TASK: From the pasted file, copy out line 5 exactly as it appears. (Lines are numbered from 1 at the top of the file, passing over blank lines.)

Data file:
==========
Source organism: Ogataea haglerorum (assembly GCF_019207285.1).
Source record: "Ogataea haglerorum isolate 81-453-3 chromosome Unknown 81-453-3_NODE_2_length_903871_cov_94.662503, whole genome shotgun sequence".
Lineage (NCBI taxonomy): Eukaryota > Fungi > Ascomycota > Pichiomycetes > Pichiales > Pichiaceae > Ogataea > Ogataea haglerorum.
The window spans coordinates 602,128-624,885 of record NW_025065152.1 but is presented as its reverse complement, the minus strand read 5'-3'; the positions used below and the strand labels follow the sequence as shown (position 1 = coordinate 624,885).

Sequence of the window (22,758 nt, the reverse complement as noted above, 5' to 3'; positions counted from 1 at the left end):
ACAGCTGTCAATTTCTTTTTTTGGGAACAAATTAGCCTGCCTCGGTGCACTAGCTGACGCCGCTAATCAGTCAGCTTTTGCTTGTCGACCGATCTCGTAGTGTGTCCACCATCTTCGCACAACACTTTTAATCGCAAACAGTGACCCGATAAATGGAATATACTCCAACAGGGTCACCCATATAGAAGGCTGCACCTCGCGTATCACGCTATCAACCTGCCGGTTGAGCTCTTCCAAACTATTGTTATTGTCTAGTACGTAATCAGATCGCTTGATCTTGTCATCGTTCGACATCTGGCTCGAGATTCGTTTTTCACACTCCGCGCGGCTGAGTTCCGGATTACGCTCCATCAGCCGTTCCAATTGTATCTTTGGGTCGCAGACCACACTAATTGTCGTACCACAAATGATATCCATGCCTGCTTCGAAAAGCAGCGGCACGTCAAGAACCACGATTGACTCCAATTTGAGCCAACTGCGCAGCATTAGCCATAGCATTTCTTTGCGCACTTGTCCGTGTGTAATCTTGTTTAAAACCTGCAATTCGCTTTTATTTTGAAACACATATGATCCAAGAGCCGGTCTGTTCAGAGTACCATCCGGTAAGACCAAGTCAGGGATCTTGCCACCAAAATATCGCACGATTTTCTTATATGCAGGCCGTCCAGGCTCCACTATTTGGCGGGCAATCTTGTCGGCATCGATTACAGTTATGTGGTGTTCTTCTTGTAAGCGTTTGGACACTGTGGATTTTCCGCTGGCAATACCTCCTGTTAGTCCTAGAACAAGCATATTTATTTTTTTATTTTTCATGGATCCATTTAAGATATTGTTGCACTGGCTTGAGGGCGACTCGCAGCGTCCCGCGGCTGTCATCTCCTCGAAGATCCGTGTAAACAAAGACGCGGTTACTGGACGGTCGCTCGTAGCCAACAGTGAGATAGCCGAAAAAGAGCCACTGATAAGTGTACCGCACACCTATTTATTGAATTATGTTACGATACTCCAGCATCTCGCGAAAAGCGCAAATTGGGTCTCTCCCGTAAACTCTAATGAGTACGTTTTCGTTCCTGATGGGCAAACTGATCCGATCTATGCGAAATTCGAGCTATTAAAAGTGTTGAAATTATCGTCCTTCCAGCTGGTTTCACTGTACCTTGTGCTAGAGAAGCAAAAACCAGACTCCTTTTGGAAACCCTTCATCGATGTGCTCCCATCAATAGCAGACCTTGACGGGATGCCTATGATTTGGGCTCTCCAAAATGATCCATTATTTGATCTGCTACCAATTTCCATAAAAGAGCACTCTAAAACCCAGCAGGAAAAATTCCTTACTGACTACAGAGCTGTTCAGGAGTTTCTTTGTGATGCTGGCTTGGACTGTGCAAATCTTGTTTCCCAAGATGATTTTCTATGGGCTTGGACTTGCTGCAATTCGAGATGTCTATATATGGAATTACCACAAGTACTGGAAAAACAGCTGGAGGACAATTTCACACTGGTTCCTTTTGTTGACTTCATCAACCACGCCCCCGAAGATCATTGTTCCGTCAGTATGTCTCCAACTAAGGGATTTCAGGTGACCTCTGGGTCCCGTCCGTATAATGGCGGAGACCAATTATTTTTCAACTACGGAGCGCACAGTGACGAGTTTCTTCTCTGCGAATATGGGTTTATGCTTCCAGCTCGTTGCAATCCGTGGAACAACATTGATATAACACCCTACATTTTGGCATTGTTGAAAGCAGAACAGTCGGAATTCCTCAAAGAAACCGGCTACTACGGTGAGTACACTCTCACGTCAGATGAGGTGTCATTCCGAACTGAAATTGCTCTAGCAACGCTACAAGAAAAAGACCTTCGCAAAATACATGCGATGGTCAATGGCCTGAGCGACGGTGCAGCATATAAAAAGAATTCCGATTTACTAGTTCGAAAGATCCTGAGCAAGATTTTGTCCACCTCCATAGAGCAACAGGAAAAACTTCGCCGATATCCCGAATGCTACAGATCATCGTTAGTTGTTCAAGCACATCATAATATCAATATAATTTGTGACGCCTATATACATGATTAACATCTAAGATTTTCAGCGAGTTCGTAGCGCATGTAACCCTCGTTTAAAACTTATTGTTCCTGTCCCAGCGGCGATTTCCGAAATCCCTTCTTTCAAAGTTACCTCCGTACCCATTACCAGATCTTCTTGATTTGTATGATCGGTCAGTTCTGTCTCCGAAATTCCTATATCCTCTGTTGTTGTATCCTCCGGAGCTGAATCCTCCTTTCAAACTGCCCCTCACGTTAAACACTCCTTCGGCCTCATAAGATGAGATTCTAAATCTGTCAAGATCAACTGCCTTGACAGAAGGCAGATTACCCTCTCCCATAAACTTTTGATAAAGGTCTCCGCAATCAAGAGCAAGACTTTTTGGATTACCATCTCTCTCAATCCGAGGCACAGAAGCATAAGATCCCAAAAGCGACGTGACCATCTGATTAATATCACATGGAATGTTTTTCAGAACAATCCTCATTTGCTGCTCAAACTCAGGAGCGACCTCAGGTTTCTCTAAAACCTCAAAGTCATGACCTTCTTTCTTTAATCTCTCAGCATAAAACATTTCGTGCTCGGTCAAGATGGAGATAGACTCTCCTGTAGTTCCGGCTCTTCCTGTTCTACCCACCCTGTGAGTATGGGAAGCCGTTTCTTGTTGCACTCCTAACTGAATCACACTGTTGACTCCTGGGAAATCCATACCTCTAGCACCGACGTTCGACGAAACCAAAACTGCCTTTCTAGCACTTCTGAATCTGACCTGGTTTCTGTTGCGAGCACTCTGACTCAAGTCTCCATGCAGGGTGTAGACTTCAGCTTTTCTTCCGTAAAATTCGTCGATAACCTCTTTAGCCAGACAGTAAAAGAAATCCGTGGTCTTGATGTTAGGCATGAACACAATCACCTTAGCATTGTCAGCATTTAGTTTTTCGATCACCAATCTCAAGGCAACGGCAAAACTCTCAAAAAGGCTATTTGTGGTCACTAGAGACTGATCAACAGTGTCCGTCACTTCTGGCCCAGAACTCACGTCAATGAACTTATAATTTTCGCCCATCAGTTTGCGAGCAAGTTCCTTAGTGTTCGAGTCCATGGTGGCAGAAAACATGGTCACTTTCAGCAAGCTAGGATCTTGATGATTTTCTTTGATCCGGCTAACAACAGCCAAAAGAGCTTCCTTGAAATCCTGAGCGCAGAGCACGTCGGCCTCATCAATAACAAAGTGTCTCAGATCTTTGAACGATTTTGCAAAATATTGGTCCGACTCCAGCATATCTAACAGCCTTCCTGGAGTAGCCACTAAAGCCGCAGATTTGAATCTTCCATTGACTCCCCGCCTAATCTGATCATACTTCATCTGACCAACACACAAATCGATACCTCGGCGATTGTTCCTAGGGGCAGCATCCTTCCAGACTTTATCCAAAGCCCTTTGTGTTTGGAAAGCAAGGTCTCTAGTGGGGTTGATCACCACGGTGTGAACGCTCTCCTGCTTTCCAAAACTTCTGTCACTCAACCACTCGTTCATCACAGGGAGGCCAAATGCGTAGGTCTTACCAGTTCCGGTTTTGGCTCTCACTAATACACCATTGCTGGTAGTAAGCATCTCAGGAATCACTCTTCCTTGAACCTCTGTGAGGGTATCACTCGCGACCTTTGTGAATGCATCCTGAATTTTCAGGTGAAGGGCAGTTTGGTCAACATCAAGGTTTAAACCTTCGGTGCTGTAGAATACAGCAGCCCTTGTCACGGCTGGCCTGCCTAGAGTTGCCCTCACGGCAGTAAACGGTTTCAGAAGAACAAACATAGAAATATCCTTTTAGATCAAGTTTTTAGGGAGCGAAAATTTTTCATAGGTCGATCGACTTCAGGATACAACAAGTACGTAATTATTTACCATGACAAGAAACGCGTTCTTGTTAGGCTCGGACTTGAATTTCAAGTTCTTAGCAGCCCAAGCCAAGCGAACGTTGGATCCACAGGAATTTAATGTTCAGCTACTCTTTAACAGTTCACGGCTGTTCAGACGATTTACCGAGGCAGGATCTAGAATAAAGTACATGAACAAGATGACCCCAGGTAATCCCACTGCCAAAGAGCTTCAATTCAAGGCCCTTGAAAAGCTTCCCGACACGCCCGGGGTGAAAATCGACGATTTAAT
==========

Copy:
Sequence of the window (22,758 nt, the reverse complement as noted above, 5' to 3'; positions counted from 1 at the left end):